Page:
We all can contribute to peace by not adding to the anger and hatred. Each of us can take responsibility for sharing compassion, and being responsible means being able to respond. We can use a few moments to play with a grandchild, send loving-kindness to all involved in a problematic situation, share a card or take a break from the news to enjoy the sunshine on our face. We all can respond with an open heart. We can reduce our anxiety by shifting our focus to doing no harm. Then might even enjoy a moment by engaging in a random act of kindness on an unsuspecting stranger.    

Anxiety is a heightened mental or emotional state of stress resulting from challenging conditions. However, events themselves are not intrinsically stressful. The same set of circumstances that produce smiles in some people generate fear and anxiety in others.  Anxiety and stress are caused by how we react to events.

Such diverse responses can be seen on the faces of those on a roller coaster as it descends into a deep dive.  The same is true for an invitation to attend a public reception of five hundred people. Some respond with an attitude of, “How wonderful! I will meet so many new people.” Others respond with, “How horrible! There is no way I’m going to get lost in such a crowd.” One person is excited while the other is stressed or anxious to the point of sweating just thinking about the event.  Both responses are reactions to a mental story, not the event. 

We often respond to events by generating anxiety. Unhelpful responses to stress take many forms. We may use intellectual analysis to dream up “what-if” situations. Projecting our fears based on what someone said is another typical response. Or, we may paint a story onto some common condition in our lives. Then we dwell in the emotions and anxiety about responding or dealing with the story we generated. 

Anxiety can be so disturbing it will disrupt daily routines and work habits. When stress is intense, methods that work best are often those not dependent upon more mental assessment or analysis. Dr. Pat Ogden developed such methods by combining somatic therapy techniques with attachment theory and cognitive applications. She founded the Sensorimotor Psychotherapy Institute in 1981 to teach sensorimotor therapy. Adapted from Dr. Ogden’s principles of walking meditation, I share with my clients walking mindfully. 

When stress boils over into anxiety, it is possible to walk away.  Even in an intense work setting, a short walk done mindfully can provide a bit of relief. 

Mindful walking requires the mind to focus on all that is happening while walking. It demands walking with the body instead of all the blah, blah, blah. Although all the anxiety may not disappear, the intensity of it will lessen by forcing the thought processes to drop down into the body.  Sense everything around you, a foot touching the ground, a leg swinging out, hearing the sound of a door closing, a car horn. By placing attention on the sensation, one cannot stay fixated on feelings of anxiety nor past events that cause stress.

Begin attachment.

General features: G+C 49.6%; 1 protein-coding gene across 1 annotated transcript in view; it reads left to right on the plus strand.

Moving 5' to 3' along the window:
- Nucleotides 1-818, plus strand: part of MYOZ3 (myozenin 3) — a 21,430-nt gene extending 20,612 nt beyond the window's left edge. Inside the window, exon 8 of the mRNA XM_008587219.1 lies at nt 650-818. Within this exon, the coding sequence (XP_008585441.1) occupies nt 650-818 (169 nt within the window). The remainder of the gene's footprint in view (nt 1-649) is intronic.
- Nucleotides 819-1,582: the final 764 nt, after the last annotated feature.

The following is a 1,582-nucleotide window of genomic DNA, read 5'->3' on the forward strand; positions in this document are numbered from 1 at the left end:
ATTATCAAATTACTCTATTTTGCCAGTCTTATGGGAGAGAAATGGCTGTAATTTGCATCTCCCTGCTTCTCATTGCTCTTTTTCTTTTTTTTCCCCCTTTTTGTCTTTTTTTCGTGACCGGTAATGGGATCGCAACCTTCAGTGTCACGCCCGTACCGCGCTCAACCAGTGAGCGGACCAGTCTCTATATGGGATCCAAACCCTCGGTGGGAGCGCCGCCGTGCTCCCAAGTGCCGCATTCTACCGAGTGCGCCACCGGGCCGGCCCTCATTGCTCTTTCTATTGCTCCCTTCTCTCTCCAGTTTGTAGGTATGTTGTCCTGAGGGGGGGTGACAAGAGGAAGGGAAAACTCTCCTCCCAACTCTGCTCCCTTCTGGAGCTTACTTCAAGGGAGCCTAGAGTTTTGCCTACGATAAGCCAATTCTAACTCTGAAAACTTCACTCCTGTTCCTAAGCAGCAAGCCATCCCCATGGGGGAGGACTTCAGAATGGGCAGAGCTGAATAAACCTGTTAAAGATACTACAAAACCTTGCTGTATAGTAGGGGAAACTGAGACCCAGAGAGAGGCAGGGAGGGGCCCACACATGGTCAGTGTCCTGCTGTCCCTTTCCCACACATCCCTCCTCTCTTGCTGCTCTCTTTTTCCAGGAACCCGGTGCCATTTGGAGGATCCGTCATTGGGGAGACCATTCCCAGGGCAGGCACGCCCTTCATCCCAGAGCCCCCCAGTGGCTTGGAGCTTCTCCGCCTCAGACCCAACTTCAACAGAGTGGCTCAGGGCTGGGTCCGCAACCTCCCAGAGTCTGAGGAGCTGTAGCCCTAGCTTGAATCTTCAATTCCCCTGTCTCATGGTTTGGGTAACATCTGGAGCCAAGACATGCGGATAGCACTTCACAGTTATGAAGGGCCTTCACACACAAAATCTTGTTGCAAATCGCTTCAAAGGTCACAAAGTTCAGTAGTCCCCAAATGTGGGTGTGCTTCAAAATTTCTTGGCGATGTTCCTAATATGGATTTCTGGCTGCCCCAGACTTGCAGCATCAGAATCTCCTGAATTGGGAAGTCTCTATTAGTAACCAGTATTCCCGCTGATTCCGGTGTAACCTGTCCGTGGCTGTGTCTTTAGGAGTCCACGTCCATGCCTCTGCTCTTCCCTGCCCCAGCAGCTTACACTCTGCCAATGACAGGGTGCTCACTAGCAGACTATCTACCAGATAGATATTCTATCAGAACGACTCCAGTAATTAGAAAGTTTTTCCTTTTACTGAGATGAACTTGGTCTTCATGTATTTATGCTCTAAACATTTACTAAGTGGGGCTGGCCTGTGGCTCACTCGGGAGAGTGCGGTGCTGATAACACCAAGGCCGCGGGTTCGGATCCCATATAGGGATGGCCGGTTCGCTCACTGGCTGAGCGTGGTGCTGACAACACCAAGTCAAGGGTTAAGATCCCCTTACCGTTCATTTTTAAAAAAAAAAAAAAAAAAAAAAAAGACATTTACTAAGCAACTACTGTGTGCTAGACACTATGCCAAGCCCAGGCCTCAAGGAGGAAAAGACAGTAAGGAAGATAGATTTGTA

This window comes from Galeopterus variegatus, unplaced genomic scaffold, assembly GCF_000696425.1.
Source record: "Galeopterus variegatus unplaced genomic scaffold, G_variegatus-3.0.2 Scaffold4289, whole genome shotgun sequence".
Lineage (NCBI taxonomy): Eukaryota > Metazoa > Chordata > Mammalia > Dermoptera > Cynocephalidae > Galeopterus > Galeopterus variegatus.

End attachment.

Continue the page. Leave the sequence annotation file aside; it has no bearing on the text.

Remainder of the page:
When anxiety starts the foot pumping or fingers tapping on the table, it is time to get up and use the simple instructions below. If at work it might be a walk to the water cooler or a break room.  If at home, it might be a walk around the block. If waiting for an appointment, it can be a short walk down and back in the hallway. Use the instructions below to take a mini-vacation from stress and anxiety.  

MINDFUL WALKING TIPS

Prepare to walk: 

  • Stand with shoulders back and head up. 
  • Look outward and lower the gaze. 
  • Breathe in and out, SLOWLY.
  • Align with gravity.
  • Distribute weight over both feet and relax. 
  • Bend knees slightly.

Walk at your own pace mindfully: 

  • Pick up one foot and stretch out the leg in front slightly. 
  • Place heel down and feel the heel touch the ground.
  • Continue shifting weight onto the foot by putting toes on the ground. 
  • Stand fully on the one foot, letting back heel start to rise.
  • Bring back leg forward and place heel down on the ground.
  • Continue walking with a relaxed gaze.
  • As thoughts arise, return focus to walking.

As you walk, notice sensations in the body. Notice where you are placing your weight? What do you feel when you walk? (internally and externally) What do you see, smell, or hear? Do you feel air moving on your skin from a fan or the wind?  Is there warmth on your face? As thoughts or emotions arise, notice the idea or feeling and then think, “I am walking.” Breathe in, breathe out. Focus on the movement and sensations of your body. And, if a sensation is pleasing, remember to smile. The sun won’t mind.